Page 1 of 1
Posted: Thu Oct 03, 2019 12:13 am
I understand that the molarity equation is M1V1=M2V2, however the molarity equation is = to M=n/V. So, basically, I am asking about the idea that shouldn’t the volume cancel out in the M1V1=M2V2. I know my thinking is wrong but I just need a plausible explanation for it.
Re: M1V1=M2V2 [ENDORSED]
Posted: Thu Oct 03, 2019 12:18 am
This equation demonstrates that initial and final moles are always equal when diluting a solution. So, yes, when you do multiply it out, the units for volume cancel out, but you are left with the number of moles. This equation helps us calculate volume needed for dilutions or new concentrations using the idea that moles are conserved in a solution.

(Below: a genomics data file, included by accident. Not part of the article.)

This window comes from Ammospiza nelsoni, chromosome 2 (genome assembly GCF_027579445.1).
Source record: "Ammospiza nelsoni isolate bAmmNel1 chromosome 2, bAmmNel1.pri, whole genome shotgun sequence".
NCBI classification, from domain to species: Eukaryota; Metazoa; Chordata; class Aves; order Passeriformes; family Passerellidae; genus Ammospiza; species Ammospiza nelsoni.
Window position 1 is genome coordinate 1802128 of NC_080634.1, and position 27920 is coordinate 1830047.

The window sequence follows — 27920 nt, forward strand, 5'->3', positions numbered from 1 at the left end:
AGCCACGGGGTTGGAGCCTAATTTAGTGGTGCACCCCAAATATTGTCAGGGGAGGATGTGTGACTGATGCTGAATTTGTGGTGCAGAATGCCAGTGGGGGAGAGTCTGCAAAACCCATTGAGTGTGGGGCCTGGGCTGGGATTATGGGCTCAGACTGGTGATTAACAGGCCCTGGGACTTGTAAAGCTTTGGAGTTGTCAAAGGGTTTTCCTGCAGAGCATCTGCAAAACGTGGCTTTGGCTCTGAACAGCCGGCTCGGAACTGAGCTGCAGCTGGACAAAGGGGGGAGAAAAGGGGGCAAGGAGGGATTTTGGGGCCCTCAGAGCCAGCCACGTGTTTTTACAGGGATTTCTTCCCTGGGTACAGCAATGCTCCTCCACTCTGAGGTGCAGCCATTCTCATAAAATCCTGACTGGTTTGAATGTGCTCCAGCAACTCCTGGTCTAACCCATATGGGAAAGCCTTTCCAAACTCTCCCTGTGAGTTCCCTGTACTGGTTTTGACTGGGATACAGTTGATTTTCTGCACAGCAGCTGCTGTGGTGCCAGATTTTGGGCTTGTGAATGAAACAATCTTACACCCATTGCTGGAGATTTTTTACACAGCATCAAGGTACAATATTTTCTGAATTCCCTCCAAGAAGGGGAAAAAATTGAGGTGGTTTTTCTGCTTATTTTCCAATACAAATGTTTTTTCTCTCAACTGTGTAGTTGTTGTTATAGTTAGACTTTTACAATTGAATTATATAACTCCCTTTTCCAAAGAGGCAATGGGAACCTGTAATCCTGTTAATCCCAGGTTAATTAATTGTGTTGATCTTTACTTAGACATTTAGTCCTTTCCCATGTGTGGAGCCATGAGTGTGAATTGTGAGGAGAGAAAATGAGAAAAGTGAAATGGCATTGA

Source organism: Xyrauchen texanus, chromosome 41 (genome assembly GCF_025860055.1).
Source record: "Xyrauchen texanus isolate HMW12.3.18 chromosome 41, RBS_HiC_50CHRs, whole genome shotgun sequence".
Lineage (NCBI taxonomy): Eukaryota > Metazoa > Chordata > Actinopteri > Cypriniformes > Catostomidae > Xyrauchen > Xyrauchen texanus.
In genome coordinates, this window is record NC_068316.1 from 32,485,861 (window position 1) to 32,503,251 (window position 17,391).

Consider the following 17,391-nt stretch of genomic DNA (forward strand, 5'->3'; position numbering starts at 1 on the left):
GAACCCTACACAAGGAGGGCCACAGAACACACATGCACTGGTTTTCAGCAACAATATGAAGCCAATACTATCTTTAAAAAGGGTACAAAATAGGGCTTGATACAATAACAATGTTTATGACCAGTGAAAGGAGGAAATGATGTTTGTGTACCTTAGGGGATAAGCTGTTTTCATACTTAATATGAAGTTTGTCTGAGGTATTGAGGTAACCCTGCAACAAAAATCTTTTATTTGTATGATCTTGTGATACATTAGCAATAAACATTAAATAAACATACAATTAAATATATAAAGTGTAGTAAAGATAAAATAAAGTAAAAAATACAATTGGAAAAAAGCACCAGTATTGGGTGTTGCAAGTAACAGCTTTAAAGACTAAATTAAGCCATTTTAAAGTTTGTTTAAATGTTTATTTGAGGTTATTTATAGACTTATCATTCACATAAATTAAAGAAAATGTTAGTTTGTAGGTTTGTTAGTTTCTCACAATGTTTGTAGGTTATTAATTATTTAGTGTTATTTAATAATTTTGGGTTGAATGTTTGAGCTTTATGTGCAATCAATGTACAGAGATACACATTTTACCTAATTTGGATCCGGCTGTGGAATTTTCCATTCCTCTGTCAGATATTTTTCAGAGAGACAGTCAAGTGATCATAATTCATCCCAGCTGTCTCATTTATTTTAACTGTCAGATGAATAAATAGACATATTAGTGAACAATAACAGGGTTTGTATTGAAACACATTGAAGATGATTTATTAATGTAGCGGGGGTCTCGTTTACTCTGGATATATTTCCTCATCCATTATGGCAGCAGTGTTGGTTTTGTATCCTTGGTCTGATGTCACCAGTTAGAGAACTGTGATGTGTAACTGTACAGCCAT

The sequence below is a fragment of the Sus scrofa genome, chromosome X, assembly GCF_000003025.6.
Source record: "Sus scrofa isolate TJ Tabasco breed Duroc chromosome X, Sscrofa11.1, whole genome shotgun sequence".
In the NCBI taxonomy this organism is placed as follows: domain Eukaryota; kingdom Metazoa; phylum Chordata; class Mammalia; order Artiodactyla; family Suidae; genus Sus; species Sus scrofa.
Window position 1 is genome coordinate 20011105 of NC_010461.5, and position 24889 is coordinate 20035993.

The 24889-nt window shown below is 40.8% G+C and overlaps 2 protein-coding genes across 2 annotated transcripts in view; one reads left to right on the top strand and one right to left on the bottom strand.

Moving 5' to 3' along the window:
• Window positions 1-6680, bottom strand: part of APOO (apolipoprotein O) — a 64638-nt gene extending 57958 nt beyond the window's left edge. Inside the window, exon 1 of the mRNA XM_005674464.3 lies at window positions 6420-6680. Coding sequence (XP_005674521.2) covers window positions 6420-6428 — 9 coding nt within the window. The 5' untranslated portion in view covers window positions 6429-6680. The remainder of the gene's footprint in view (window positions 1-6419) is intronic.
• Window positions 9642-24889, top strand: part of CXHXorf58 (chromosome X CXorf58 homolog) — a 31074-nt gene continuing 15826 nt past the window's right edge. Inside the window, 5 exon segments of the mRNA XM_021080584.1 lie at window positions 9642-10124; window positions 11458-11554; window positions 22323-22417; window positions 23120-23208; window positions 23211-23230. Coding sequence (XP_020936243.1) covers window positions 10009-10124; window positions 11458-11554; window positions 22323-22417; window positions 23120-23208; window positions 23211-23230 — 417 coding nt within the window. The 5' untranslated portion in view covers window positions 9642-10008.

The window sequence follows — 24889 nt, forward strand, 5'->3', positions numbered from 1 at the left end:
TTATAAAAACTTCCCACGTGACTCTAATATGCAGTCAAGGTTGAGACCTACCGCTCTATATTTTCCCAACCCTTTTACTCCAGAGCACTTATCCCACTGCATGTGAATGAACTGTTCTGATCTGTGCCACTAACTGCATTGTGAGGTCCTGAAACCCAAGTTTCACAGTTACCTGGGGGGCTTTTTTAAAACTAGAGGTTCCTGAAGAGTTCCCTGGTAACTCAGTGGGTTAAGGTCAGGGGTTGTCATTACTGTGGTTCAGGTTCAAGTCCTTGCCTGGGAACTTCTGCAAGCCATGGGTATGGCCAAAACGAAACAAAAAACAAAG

Posted: Thu Oct 03, 2019 12:21 am
M wouldn't cancel out here since M1V1 actually comes from manipulating the equation Molarity(M)=number of moles(n)/volume. Since we know that moles of solute remain the same when diluting a solution we manipulate M=n/v to be n=MV so that we could set up the equation M1V1=M2V2 to solve for unknowns in the dilution process. I'm not that good at explaining equation but hopefully this help!
Posted: Thu Oct 03, 2019 12:52 am
Yes! Technically the equation would cancel out and become n1=n2, which is what M1V1=M2V2 originally derived from. Sometimes the problem would only give you molarity and volume so you wouldn't use moles.